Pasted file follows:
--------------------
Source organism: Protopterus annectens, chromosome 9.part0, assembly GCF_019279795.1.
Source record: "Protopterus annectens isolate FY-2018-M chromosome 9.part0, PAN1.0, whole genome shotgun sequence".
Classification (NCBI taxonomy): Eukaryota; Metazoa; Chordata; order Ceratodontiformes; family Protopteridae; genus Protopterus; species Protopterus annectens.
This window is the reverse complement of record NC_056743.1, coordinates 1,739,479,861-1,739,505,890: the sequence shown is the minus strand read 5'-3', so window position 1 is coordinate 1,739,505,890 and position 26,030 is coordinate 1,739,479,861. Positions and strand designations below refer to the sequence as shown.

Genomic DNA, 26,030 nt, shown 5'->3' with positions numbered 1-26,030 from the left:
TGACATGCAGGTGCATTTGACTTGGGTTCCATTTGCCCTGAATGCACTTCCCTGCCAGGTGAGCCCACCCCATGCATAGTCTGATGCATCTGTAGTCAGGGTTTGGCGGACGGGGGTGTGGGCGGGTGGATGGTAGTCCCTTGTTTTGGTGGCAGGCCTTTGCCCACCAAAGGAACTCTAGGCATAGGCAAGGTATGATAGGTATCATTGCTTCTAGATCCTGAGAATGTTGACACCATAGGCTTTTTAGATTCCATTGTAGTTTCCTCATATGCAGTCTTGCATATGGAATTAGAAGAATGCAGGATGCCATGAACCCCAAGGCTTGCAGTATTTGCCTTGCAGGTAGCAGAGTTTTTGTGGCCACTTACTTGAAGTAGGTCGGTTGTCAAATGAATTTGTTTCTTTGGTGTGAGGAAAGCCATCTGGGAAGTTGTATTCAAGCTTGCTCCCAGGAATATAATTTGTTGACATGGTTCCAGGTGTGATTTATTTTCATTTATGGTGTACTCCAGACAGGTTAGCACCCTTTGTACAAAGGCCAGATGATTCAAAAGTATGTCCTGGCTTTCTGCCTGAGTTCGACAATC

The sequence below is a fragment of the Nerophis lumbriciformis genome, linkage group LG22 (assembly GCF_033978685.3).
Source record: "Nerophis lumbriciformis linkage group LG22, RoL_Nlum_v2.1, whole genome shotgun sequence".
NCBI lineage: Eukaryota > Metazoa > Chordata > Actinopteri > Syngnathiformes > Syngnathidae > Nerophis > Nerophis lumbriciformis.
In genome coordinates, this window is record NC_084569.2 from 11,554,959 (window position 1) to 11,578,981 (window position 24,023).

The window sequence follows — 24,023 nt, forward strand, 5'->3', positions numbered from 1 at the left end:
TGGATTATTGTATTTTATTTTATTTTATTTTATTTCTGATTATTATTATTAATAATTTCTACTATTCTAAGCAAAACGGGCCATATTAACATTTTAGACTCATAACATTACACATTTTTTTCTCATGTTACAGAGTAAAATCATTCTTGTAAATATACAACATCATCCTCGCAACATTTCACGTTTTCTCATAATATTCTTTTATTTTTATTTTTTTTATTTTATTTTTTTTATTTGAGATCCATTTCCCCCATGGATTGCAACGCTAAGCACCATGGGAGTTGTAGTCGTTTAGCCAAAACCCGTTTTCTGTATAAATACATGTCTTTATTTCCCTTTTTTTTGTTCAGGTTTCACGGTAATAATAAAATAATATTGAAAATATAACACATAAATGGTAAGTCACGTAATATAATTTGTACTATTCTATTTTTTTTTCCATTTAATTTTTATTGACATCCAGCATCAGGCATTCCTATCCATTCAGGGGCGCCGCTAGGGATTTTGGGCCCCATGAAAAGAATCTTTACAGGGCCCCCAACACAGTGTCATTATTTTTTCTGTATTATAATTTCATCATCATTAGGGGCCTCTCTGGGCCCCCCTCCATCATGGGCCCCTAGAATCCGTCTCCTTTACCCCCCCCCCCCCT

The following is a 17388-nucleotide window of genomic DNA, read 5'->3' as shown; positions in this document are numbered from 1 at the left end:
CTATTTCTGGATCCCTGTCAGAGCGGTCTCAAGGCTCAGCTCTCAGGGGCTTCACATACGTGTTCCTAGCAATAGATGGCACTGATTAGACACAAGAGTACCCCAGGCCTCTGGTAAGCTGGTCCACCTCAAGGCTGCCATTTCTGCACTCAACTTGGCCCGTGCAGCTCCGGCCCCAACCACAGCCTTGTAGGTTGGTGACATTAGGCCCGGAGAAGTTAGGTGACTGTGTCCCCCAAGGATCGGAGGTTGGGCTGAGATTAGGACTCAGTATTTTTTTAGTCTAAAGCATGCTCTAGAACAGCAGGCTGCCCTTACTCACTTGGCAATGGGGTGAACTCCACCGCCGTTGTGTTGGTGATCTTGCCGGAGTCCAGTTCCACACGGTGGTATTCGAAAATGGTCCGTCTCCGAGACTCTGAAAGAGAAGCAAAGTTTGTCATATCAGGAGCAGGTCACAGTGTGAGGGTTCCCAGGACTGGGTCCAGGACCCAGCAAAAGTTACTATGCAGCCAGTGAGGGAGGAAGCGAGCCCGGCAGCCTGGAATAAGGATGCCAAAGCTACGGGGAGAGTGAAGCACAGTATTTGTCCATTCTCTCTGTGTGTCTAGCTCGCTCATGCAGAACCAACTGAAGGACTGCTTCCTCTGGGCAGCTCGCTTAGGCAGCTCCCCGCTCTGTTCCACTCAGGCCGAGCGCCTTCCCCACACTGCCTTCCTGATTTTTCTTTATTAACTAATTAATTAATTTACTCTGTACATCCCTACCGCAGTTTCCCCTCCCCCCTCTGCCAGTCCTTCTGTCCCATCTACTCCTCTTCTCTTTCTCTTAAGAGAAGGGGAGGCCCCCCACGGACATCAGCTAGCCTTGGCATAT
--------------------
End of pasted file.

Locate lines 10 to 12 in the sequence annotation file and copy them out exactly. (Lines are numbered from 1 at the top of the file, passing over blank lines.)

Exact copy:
In genome coordinates, this window is record NC_084569.2 from 11,554,959 (window position 1) to 11,578,981 (window position 24,023).

The window sequence follows — 24,023 nt, forward strand, 5'->3', positions numbered from 1 at the left end:
TGGATTATTGTATTTTATTTTATTTTATTTTATTTCTGATTATTATTATTAATAATTTCTACTATTCTAAGCAAAACGGGCCATATTAACATTTTAGACTCATAACATTACACATTTTTTTCTCATGTTACAGAGTAAAATCATTCTTGTAAATATACAACATCATCCTCGCAACATTTCACGTTTTCTCATAATATTCTTTTATTTTTATTTTTTTTATTTTATTTTTTTTATTTGAGATCCATTTCCCCCATGGATTGCAACGCTAAGCACCATGGGAGTTGTAGTCGTTTAGCCAAAACCCGTTTTCTGTATAAATACATGTCTTTATTTCCCTTTTTTTTGTTCAGGTTTCACGGTAATAATAAAATAATATTGAAAATATAACACATAAATGGTAAGTCACGTAATATAATTTGTACTATTCTATTTTTTTTTCCATTTAATTTTTATTGACATCCAGCATCAGGCATTCCTATCCATTCAGGGGCGCCGCTAGGGATTTTGGGCCCCATGAAAAGAATCTTTACAGGGCCCCCAACACAGTGTCATTATTTTTTCTGTATTATAATTTCATCATCATTAGGGGCCTCTCTGGGCCCCCCTCCATCATGGGCCCCTAGAATCCGTCTCCTTTACCCCCCCCCCCCCT